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Scientists Use Light to Control Nanobots

Semiconductor nanoparticles under the influence of an electric field are directed by the intensity of light

2 min read
Illustration showing the computer-programmable white light for reconfiguration of the silicon nanowire rotation.
Illustration: University of Texas at Austin/Science Advances

If nanotechnology has one clear image in the collective pop-culture consciousness, it is that of nanorobots, nanoscale machines capable of performing mechanical functions. When considering the potential of such a technology, the more astute may ask themselves: How would you manage to direct the movements of these nanorobots?

Researchers at the University of Texas at Austin have discovered a physical phenomenon in the way that semiconductor nanoparticles interact with light when under the influence of an electric field that may answer that question.

In research described in the journal Science Advances, the University of Texas scientists discovered that the strong interactions of light, semiconductor nanoparticles, and electric fields lead to the efficient reconfigurable operation of semiconductor nanomotors, or nanodevices.

Using only optical microscopy, the researchers could distinguish between semiconductor silicon and gold nanoparticles by observing their mechanical responses to light. This method is contactless and cheap compared with traditional measurement techniques.

Gif showing laser off and laser on effectsGif: University of Texas at Austin/Science Advances

In addition, the researchers believe that this combination light/electric field effect could be used to reconfigure micro- or nanomechanical switches or antennas, or be coupled with micromachines for electronic and biomedical applications.

“I consider the discovered effect a mechanical analogy of the field-effect transistors [FETs], the building blocks of CPUs that have revolutionized society,” said Donglei Fan, associate professor at the University of Texas and coauthor of the research. “A FET switches on and off in response to an externally applied voltage. Our device switches among multiple mechanical rotation modes in response to light intensity, which is instant and can be repeated many times.”

To describe how the effect works, Fan explained that when light hits a semiconductor nanowire, it frees electrons and changes the electric conductivity of the nanowire and its polarization. When the nanowire is placed in an external electric field to drive its mechanical rotation, the driving torque is changed because of the light.

There are a number of applications that Fan and her colleagues believe the technology could be applied to. For instance, in optical sensing under the right conditions, it could become possible to correlate directly the mechanical motions with light intensity.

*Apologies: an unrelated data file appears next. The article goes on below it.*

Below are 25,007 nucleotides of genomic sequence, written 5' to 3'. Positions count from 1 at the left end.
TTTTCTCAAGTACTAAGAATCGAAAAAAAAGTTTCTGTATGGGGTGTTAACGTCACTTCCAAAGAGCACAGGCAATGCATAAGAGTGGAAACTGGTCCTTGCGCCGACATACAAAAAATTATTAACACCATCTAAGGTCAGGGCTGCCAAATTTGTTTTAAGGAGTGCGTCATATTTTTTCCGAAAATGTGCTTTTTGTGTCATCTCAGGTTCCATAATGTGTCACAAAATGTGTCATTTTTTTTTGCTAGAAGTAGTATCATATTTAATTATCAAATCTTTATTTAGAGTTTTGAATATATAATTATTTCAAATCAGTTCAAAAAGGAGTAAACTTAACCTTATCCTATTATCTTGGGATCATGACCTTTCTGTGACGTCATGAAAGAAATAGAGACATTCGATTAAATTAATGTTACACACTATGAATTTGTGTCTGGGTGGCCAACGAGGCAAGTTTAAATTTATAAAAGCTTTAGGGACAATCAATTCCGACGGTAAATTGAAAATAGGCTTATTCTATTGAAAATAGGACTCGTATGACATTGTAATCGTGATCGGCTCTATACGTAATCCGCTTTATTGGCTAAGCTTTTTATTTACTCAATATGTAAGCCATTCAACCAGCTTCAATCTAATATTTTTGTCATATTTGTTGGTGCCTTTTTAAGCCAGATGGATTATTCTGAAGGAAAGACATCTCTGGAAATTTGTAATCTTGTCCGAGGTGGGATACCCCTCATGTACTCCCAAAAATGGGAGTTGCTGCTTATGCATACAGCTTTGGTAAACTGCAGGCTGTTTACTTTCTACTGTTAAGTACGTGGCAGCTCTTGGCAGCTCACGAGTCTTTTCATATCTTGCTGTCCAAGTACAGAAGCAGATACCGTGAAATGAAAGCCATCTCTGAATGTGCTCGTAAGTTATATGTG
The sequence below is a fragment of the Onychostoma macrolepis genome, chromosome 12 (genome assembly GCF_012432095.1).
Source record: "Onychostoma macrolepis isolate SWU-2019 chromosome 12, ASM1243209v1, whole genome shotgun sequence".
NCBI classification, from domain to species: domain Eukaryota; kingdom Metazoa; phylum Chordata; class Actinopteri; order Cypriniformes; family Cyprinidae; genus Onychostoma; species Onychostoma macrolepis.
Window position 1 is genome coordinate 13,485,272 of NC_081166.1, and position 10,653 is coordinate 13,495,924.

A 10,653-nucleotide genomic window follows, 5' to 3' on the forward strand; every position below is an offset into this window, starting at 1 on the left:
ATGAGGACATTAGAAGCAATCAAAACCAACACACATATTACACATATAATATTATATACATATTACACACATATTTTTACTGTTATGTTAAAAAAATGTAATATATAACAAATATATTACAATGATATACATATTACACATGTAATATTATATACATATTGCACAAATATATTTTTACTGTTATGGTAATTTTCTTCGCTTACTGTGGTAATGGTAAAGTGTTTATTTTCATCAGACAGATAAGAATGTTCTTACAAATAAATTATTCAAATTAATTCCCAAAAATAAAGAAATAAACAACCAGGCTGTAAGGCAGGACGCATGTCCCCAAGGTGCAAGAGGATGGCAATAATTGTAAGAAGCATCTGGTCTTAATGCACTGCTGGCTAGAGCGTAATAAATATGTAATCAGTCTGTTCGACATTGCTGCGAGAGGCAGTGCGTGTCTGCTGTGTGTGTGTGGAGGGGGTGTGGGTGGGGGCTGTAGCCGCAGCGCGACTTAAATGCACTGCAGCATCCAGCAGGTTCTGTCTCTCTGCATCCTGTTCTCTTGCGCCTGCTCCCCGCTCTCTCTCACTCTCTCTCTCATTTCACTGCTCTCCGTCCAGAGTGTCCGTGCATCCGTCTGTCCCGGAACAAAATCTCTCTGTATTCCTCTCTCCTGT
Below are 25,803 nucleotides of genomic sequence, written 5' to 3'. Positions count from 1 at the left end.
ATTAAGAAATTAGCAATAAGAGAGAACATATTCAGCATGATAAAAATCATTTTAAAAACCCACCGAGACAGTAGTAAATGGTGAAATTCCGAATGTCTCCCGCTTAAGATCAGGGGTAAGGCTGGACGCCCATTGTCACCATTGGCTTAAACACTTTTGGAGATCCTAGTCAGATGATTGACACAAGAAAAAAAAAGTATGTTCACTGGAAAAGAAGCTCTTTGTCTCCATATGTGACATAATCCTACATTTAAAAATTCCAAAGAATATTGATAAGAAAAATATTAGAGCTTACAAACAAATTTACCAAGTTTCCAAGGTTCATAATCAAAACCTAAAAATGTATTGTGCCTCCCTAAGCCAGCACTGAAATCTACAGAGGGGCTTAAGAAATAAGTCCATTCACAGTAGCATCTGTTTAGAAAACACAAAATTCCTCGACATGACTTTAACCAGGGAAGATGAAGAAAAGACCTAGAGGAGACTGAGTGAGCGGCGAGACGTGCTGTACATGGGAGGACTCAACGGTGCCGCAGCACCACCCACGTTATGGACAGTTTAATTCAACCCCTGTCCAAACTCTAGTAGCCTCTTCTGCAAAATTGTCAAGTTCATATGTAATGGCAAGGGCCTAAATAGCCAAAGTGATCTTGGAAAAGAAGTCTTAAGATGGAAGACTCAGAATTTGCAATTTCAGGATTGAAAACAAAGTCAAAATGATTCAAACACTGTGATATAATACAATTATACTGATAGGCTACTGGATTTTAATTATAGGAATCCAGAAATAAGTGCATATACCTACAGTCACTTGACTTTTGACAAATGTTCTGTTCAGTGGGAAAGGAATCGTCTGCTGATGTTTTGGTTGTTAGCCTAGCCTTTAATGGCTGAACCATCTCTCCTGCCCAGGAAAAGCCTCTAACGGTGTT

Fan also suggests it could be used in drug delivery. “Back in 2015, we discovered that mechanical rotation of drug carriers can change the molecule release rate,” she said. “Now, when light can change the rotation speed, one can change the molecule release rate.”

Fan acknowledges that to fully explore the applications in optical sensors or communication, it will be necessary to explore both top-down lithography and bottom-up assembling. Biosensors could be obtained by both approaches, according to Fan.

In all cases, Fan sees this technology enabling static devices to be dynamic and reconfigurable with simple control of light exposure, which is a step toward intelligent electronics and biomedical devices.

She added: “I personally believe this work can lead to a focused field. There are many projects we can do.”

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Two Startups Are Bringing Fiber to the Processor

Avicena’s blue microLEDs are the dark horse in a race with Ayar Labs’ laser-based system

5 min read
Diffuse blue light shines from a patterned surface through a ring. A blue cable leads away from it.

Avicena’s microLED chiplets could one day link all the CPUs in a computer cluster together.


If a CPU in Seoul sends a byte of data to a processor in Prague, the information covers most of the distance as light, zipping along with no resistance. But put both those processors on the same motherboard, and they’ll need to communicate over energy-sapping copper, which slow the communication speeds possible within computers. Two Silicon Valley startups, Avicena and Ayar Labs, are doing something about that longstanding limit. If they succeed in their attempts to finally bring optical fiber all the way to the processor, it might not just accelerate computing—it might also remake it.

Both companies are developing fiber-connected chiplets, small chips meant to share a high-bandwidth connection with CPUs and other data-hungry silicon in a shared package. They are each ramping up production in 2023, though it may be a couple of years before we see a computer on the market with either product.

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